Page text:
Despite recent banking industry instability, inflation climbed in February but remained in line with expectations, possibly keeping the Federal Reserve on track for another interest rate hike next week.
According to the Labor Department, the consumer price index gained 0.4% for the month, bringing the annual inflation rate to 6%. Both readings were exactly in line with Dow Jones estimates.
Excluding volatile food and energy prices, core CPI rose 0.5% in February and 5.5% on a 12-month basis. The monthly number was somewhat ahead of the 0.4% expectation, while the annual level remained in line.
Markets surged following the publication, with the Dow Jones Industrial Average \s up more than 300 points in early trading. Treasury rates, which fell Monday over fears over the banking industry’s health, returned solidly, driving the policy-sensitive 2-year note \s up 30 basis points to 4.33%.
Going into the release, markets had widely expected the Fed to approve another 0.25 percentage point increase to its benchmark federal funds rate. Following the CPI report, traders are now pricing in an 85% chance that the Fed will raise interest rates by a quarter point, according to a CME Group estimate.
“Even in the face of current financial concerns, the Fed will continue to emphasize price stability above growth and will most likely raise rates by 0.25% at the forthcoming meeting,” said Jeffrey Roach, chief U.S. economist at LPL Financial.
Energy cost cuts aided in keeping the headline CPI reading in control. For the month, the sector fell 0.6%, bringing the year-over-year increase to 5.2%. A 7.9% fall in fuel oil prices was the largest mover for energy.
Food prices rose 0.4% and 9.5%, respectively. Meat, poultry, fish, and egg prices declined 0.1% for the month, the first time that the index has retreated since December 2021. Eggs, in particular, fell 6.7% but were still up 55.4% year on year.
Housing expenses, which make up around one-third of the index’s weighting, increased by 0.8%, bringing the yearly gain up to 8.1%. Housing and related costs, such as rent, are expected to slow over the course of the year, according to Fed officials.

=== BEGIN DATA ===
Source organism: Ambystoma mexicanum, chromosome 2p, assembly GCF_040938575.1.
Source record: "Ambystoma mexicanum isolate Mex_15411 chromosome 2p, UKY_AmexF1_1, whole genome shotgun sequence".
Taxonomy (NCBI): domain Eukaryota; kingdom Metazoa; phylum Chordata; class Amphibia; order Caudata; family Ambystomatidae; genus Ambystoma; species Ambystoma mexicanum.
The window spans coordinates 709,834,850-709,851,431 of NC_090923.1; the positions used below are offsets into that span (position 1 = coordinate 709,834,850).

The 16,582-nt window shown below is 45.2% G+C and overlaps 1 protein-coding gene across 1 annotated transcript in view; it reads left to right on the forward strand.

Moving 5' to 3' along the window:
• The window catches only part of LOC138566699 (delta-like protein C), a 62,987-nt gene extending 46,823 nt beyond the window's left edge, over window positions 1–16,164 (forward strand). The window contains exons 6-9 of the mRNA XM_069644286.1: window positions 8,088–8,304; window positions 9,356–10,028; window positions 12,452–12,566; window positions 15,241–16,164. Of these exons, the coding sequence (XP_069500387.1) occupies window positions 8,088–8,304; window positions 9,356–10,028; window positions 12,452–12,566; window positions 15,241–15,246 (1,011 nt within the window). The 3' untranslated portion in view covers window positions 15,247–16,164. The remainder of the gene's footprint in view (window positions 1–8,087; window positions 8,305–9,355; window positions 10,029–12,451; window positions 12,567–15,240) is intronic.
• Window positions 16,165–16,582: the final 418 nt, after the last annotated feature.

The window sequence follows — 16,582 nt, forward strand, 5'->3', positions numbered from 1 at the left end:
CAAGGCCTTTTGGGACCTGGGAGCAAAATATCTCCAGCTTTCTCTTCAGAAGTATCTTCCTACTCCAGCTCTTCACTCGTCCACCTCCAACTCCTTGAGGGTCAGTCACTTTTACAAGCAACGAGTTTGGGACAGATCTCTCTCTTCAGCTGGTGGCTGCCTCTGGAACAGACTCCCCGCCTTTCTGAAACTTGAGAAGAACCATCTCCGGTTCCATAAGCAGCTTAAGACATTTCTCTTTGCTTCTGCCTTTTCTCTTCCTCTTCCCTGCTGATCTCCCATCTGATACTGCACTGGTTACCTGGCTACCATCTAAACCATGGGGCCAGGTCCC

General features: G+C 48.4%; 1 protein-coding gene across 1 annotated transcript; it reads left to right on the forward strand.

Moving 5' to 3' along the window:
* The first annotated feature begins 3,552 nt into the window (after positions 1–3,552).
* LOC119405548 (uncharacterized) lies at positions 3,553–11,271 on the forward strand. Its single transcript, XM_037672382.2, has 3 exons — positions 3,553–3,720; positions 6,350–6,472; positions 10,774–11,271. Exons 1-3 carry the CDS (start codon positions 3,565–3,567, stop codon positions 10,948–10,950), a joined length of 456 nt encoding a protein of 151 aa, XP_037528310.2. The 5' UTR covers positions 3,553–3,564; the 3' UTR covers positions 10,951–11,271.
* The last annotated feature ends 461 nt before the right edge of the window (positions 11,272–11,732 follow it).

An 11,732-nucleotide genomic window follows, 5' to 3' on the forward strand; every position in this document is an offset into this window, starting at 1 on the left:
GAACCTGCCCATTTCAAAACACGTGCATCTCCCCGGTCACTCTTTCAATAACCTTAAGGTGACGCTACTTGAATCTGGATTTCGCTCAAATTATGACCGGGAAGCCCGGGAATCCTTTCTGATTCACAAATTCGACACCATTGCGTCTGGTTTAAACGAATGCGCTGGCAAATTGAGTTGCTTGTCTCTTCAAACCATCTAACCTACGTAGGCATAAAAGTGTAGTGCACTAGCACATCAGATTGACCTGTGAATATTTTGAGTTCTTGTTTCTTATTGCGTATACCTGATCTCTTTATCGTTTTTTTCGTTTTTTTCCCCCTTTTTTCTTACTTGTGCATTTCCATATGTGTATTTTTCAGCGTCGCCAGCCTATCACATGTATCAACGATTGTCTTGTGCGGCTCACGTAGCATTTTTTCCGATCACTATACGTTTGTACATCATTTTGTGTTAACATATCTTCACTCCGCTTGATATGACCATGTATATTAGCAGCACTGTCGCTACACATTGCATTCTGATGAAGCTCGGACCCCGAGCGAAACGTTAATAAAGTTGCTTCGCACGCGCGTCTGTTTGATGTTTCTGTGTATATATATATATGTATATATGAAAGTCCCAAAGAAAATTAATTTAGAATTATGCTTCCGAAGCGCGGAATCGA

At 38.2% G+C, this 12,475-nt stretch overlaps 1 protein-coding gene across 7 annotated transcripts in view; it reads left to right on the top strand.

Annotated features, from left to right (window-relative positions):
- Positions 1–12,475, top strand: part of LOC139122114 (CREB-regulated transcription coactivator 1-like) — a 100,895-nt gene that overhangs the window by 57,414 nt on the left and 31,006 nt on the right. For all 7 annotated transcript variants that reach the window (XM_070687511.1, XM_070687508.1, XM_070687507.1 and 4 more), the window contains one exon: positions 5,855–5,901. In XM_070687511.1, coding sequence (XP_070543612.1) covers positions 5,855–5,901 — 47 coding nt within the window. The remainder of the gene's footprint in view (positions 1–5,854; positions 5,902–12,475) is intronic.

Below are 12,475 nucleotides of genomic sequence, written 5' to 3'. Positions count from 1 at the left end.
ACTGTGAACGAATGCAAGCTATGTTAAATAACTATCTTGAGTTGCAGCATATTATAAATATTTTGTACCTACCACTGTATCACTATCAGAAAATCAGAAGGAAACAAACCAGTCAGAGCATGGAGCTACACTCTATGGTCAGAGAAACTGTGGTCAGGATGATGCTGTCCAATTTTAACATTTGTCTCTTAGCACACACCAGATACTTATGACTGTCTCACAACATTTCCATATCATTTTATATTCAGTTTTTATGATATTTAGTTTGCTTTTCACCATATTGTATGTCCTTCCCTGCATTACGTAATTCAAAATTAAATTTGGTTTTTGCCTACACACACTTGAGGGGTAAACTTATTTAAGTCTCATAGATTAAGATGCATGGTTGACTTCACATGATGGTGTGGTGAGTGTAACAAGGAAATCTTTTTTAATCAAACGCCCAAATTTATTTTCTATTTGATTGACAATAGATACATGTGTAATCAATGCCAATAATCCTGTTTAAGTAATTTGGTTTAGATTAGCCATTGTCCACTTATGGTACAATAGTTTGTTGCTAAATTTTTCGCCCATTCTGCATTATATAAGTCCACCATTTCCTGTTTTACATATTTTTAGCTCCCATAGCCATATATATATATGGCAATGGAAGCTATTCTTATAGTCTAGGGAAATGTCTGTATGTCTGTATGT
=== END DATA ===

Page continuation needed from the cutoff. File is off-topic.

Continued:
“Housing costs are a crucial driver of inflation estimates, but they are also a lagging indication,” said Lisa Sturtevant, Bright MLS’s chief economist. “New rent data typically takes six months to be reflected in the CPI. The peculiarity in the collection of housing cost data contributes to an overestimation of current inflation.”
However, shelter expenses accounted for more than 60% of the total CPI increase and climbed at the quickest annual pace since June 1982.
Due of rising house prices, Fed officials have added “super-core” inflation to their toolbox. This includes core services inflation excluding housing, which rose 0.2% in February and 3.7% year on year, according to CNBC calculations. The Fed targets inflation at 2%.
Used vehicle prices, a key component when inflation first began surging in 2021, fell 2.8% in February and are now down 13.6% on a 12-month basis. New vehicles have risen 5.8% over the past year, while auto insurance has climbed 14.5%. Apparel rose 0.8%, while medical care services costs decreased 0.7% for the month.
The CPI measures a broad basket of goods and services and is one of several key measures the Fed uses when formulating monetary policy. The report along with Wednesday’s producer price index will be the last inflation-related data points policymakers will see before they meet on March 21-22.
Banking sector turmoil in recent days has kindled speculation that the central bank could signal that it soon will halt the rate hikes as officials observe the impact that a series of tightening measures have had over the past year.
On Tuesday morning, markets were pricing a peak, or terminal, rate of about 4.95%, implying that the upcoming increase may be the last. Futures pricing is volatile, though, and unexpectedly strong inflation reports this week likely would cause a repricing.
Either way, market sentiment has shifted.
Fed Chairman Jerome Powell told two congressional committees last week that the central bank is prepared to raise interest rates sooner than expected if inflation does not fall. This sparked speculation that the Fed might raise interest rates by 0.5 percentage points next week.
However, the recent failures of Silicon Valley Bank and Signature Bank have paved the way for a more cautious approach to monetary policy.
“Although only marginally higher than anticipated, in the pre-SVB crisis environment this may easily have driven the Fed to boost 50bp at its March meeting next week. “It is a sign of how much has changed in the very short time that 50bp is very definitely still off the table for March,” commented Krishna Guha, Evercore ISI’s head of global policy and central bank strategy.
Guha believes the Fed might continue to raise rates to a terminal rate in the “high 5s” if its attempts to restore banking stability are effective.